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Cooking "to Taste."

by Kasma Loha-unchit

Learning how to balance and harmonize flavors is particularly important when working with a foreign cuisine in which the available flavor ingredients can vary considerably from batch to batch, brand to brand. Fresh ingredients, such as herbs, chillies and vegetables, as well as the various kinds of seafood themselves, can differ depending on how fresh they are, where they are grown or raised and how they are packed for transit and stored. Produce of tropical origins will likely be less full-flavored when grown in temperate zones, while seafood that has been frozen or aged can be expected to be less optimal in both taste and texture.

One brand of fish sauce may be saltier and fishier than another, and palm sugar can vary in level of sweetness as it is a natural sugar that is not highly processed. Tamarind juice, too, may differ in degree of sourness, depending on how thick and thin it is made. Chillies are notorious for not being consistent from batch to batch, although they outwardly look the same and are called by the same name.

Since ingredients can vary considerably, it is important to make adjustments in the quantity used to bring about the optimal flavor balance in each dish. Therefore, do not follow recipes religiously, but rather, cook "to taste." Remember that recipes serve as guidelines; they cannot speak for variances in the quality of ingredients that are available in different locales. They also cannot speak for your particular taste preference, so cut down on the amount of chillies if you can't take the heat and the amount of lime juice if you don't like sharp sour flavors. Use more garlic and basil if you are a garlic and basil lover, less if you find them too strong for your taste, and so on.

Many recipes in this book [article is taken from Kasma's Dancing Shrimp: Favorite Thai Recipes for Seafood] (and on the Web site) give a suggested range of amounts to use of particular flavoring ingredients. Start out with the lower end and work your way up if you like it hotter, saltier, sweeter or more sour. Taste as you go along until you have developed a sense of how to work intuitively with the ingredients in the form that they are available in your community. If you are comparatively new to Thai food, you may find the lower end of the range still too much for you to take; on the other hand, if you have spent a lot of time in Thailand and love the intensity of food there, the upper end of the range may fall short of where your preference lies. So play around until you get the combination of flavors most suited to your palate.

If a finished dish you make from a recipe tastes "off" or as if something is missing, simple balancing will usually help perk up the peculiar batch of ingredients you used. Frequently, a sprinkle of good-quality fish sauce will take care of the problem. If the food is salty enough, see if it could benefit from a little sweetness; if you can taste all the ingredients but they just do not seem to be blended together very well, a little bit of sugar will often help. Go through the suggestions in the foregoing section and try to ascertain what is needed to "fix" the dish. Most Thai dishes are "rescuable" if you are adept at balancing flavors. (See Balancing Flavors: An Exercise.)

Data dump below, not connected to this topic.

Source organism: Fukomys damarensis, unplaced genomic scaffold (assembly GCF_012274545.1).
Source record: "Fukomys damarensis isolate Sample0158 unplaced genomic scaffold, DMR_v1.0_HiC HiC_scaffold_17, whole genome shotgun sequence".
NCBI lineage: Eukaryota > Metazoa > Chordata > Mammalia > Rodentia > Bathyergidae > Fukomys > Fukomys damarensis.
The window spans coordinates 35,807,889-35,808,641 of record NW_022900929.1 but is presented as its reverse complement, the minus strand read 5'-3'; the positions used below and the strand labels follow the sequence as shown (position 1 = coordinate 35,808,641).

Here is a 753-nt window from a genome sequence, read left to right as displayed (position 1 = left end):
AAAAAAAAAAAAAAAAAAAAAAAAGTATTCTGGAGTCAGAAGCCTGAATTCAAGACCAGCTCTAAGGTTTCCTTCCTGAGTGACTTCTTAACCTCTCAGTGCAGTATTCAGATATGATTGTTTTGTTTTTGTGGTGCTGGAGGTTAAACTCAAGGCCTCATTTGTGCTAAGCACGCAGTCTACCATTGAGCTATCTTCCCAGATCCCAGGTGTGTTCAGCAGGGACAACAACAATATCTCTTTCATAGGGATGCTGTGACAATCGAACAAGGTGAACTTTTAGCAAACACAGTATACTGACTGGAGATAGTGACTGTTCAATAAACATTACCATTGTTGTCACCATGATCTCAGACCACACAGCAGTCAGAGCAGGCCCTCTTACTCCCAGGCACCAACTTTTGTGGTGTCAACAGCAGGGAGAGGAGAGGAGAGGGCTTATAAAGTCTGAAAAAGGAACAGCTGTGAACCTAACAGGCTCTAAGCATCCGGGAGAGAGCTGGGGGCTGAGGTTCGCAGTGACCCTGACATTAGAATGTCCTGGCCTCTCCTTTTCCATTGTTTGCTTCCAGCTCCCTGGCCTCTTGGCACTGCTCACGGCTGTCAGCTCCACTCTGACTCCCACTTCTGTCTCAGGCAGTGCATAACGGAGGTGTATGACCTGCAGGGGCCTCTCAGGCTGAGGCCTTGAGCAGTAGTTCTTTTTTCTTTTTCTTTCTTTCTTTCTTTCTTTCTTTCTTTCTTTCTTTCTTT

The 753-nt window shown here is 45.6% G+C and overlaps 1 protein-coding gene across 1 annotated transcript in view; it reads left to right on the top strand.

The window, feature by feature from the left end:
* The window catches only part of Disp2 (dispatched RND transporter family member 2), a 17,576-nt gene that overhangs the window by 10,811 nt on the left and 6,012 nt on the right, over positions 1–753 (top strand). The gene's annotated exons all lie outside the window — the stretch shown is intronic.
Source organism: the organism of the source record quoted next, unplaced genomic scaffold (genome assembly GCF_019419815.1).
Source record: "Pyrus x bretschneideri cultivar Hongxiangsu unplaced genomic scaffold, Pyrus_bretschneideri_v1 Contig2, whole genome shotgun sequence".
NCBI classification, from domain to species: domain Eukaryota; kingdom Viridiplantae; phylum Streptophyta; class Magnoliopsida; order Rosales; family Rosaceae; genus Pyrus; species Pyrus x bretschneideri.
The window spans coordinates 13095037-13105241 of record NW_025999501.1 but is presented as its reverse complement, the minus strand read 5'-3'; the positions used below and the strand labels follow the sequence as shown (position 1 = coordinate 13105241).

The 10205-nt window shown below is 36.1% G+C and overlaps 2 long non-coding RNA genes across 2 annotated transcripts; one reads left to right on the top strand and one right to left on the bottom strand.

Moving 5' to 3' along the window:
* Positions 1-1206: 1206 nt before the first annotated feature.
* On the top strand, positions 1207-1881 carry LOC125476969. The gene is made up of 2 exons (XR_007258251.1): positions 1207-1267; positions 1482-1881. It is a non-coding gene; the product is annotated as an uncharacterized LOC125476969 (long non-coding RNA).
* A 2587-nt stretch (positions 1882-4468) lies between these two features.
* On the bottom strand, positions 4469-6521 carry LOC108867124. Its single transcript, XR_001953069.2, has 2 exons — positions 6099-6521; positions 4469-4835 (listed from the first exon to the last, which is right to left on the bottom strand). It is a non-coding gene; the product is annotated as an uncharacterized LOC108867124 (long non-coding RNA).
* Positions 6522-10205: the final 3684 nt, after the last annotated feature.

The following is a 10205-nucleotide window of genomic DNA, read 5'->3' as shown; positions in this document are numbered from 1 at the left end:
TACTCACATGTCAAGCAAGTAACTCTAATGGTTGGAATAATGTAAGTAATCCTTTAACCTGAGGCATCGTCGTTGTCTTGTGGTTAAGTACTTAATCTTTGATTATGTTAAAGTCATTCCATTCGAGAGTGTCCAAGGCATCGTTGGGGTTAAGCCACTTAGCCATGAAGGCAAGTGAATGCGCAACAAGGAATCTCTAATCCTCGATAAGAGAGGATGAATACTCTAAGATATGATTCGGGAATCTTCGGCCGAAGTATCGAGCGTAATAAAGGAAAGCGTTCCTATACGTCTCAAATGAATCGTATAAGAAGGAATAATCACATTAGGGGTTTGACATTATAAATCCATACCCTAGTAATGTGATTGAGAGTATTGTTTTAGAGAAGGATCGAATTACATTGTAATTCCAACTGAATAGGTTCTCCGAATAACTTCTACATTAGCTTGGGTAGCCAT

Thai people do not eat seafood dishes by themselves but as accompaniments to plain steamed rice. Therefore, we usually make the dishes saltier and spicier than "to taste," so that when they are served over unflavored rice, they do not become bland and lose their punch. Because our meals consist of rice as the main food, with several accompanying non-rice dishes, we consume smaller amounts of each protein dish than our western counterparts would. Western-style meals are opposite to ours, placing a protein dish as the main course and relegating rice (if served) a secondary role as a side-dish.

Especially with highly flavored, spicy dishes, a pound of seafood goes a long way to feeding an entire Thai family. The number of servings for the recipes in this book are generous servings for multi-course Thai-style dining, taking into account the spiciness of the dishes which would encourage more rice to be eaten. For western-style dining with fewer courses and a preference for more protein, make adjustments accordingly – allowing six to eight ounces of seafood per person, or more for whole fish with head and tail still joined.

Copyright © 2000 Kasma Loha-unchit in Dancing Shrimp. All rights reserved.

Learn how to harmonize flavors in Kasma's Exercise in Balancing Flavors.

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